The group was very attentive, loaded with questions and a desire to learn. Although we may not all agree with the laws and rules at least we know what they are. We all have the choice to follow them or ignore, it’s just a matter of the consequence. There are a couple of simple reasons I believe in this type of event and are willing to sacrifice my time money and efforts. The line “nobody told me that” I become tired of hearing, the question “how are we supposed to know that” well this is how. All of this information is available from state and federal web sites. Also this educates myself and my staff to help guide our customers. Getting the right product, components and knowledge are all part of our task when filling an order.
At 6:30 pm we got into our evening session and covered all the same topics. Several people waited to talk with Sgt. Schramm and myself to go over certain “gray area” topics. It was a very long day , finally locked up just after 11pm. As we have done for the last several years there are more of these to come in the future. In the meantime please feel free to call, if I don’t know I should be able to find out or direct you to someone that does.
GTW = Gross Trailer Weight – the weight of the trailer fully loaded
TW=Tongue Weight-The downward force that is exerted on the hitch ball by the coupler. The tongue weight will vary depending on where the load ia positioned in relationship to the trailer axle(s).
WC = Weight Carrying – The total weight of both the trailer and cargo inside. Never exceed the weight capacity of your trailer hitch. This applies to loads without a weight distribution system
WD = Weight Distributing – Used to balance the weight of the cargo between the front and rear wheels throughout the trailer, allowing for better steering, braking, and level riding. Not to be used on class 1 or 2 receivers, or with surge-brakes.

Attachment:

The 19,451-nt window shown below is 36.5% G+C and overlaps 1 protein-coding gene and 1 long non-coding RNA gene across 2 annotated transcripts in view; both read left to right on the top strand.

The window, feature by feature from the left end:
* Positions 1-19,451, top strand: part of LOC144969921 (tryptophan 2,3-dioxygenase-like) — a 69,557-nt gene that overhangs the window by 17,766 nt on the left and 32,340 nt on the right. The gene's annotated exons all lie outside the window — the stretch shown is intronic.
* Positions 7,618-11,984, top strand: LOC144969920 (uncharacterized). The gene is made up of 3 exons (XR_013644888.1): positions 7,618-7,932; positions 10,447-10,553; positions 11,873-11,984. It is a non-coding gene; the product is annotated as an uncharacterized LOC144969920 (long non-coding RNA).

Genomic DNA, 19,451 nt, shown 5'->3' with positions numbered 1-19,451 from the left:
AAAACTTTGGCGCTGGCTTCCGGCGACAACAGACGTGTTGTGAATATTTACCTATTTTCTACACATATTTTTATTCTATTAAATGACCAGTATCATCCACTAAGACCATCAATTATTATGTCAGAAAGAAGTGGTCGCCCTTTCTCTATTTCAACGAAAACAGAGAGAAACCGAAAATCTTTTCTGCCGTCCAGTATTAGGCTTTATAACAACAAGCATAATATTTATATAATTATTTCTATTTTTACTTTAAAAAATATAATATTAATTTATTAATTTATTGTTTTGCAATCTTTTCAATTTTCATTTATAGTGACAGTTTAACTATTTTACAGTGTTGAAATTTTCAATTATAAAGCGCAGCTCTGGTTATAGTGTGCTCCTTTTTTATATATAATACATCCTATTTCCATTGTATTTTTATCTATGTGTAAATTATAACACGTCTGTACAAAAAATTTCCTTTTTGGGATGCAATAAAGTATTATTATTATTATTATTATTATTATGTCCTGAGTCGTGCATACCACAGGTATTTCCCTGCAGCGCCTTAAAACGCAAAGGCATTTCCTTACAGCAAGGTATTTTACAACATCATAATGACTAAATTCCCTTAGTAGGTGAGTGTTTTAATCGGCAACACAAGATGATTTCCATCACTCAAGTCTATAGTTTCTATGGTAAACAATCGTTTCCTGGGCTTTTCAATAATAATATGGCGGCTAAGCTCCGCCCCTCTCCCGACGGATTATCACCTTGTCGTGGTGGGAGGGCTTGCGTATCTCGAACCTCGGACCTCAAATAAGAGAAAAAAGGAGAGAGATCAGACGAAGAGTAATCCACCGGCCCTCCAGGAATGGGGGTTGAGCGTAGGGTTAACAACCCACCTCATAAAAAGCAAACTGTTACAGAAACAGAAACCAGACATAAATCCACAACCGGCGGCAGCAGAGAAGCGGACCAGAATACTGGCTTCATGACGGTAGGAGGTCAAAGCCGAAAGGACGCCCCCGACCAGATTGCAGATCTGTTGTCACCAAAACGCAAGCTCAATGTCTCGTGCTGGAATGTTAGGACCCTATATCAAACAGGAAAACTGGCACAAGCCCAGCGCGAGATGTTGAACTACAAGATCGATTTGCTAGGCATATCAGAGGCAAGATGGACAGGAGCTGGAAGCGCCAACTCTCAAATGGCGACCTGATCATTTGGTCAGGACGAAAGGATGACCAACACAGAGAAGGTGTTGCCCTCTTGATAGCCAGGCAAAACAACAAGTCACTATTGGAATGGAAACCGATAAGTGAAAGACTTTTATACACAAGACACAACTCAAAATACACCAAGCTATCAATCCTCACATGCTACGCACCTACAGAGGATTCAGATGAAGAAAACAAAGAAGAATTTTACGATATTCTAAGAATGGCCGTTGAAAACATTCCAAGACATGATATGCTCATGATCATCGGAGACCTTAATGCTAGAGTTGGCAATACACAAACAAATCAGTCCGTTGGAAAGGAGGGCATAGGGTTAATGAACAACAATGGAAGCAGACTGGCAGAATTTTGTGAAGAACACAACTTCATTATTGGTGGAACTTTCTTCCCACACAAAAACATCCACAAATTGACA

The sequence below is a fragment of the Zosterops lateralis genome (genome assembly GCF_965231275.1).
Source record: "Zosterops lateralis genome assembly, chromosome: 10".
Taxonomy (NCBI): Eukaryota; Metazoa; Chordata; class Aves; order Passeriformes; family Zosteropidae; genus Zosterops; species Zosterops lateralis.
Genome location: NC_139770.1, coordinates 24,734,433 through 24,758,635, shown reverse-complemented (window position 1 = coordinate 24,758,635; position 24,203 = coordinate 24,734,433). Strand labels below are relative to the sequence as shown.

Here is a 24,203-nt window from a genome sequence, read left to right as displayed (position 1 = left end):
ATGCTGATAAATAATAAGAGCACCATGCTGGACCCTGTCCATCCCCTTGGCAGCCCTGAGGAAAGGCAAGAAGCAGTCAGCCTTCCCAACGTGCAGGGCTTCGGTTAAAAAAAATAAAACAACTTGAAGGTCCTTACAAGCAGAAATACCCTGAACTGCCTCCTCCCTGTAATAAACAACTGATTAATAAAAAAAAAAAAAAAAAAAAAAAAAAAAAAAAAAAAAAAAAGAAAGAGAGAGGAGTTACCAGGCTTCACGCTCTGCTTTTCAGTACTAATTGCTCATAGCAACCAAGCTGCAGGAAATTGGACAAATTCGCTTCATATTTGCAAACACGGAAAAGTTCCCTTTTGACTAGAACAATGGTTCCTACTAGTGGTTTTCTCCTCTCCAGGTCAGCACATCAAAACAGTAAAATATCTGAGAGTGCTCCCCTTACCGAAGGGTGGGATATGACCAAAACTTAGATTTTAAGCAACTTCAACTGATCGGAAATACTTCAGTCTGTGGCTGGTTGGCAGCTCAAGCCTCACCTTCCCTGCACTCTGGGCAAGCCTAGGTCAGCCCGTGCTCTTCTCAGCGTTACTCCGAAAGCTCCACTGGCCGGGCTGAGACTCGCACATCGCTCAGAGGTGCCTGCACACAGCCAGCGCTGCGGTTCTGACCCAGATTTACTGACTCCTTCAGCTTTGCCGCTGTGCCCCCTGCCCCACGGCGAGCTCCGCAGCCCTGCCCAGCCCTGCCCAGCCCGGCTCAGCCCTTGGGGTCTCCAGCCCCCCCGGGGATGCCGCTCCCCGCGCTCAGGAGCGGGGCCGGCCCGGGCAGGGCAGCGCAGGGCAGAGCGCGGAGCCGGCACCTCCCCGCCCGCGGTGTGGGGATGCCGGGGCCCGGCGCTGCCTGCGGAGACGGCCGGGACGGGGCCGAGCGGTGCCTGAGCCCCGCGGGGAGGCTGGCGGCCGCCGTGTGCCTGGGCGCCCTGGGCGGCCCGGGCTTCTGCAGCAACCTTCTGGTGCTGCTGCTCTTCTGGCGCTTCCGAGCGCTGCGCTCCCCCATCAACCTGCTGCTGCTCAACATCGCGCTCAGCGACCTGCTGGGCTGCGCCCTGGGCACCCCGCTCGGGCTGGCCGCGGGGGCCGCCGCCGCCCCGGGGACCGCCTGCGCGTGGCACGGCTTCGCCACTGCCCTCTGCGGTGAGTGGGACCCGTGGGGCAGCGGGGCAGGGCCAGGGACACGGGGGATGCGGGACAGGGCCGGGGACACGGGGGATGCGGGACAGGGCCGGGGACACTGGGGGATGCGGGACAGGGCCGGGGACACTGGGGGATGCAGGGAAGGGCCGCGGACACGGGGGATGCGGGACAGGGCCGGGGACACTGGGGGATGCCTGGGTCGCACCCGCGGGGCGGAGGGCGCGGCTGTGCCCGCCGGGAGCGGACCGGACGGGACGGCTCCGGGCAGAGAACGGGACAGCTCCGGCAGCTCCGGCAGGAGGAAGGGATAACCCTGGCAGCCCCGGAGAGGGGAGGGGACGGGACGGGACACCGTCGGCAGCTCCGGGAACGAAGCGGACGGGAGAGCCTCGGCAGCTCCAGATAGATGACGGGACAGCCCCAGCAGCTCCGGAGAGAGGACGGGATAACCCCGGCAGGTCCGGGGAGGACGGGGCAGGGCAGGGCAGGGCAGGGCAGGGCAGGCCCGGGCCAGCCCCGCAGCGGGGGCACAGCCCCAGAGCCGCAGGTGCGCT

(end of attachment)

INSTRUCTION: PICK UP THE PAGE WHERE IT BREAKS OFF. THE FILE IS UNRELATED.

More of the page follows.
To select the right hitch for your vehicle:
1. Check the towing capacity of you tow vehicle.
2. Determine the gross trailer weight (GTW) of your tow item.
3. Select the class of hitch rated for you vehicle.
*NOTE: Never tow a trailer with a gross trailer weight greater than the vehicle manufacture’s rating. It could cause damage to the vehicle’s engine transmission and frame. And could void any manufacture’s warranties. A higher class of hitch DOES NOT increase the vehicle’s tow capacity.
Always be sure that the ball size & trailer coupler size are matched, and weight rating is sufficient for the trailer being towed.
Weight Distributing Hitch Systems:
“Also referred to as sway bars, leveling bars, etc.” are designed to increase the capacity of the towing system when added to a Class III, IV or V trailer hitch. The idea is to distribute the load of the trailer evenly to the entire tow vehicle and trailer wheels. To accomplish this, spring bars are used to absorb load and level the trailer. This offers a more level ride, improved steering and increased braking control, all the while enhancing towing safety.
Trunnion Style Weight Distribution Hitch is the Most Common. (as shown above)
What is included with a Weight Distribution Hitch?
Adjustable Weight Distribution Shank
Adjustable Ball Mount
Pin & Clip (not pictured)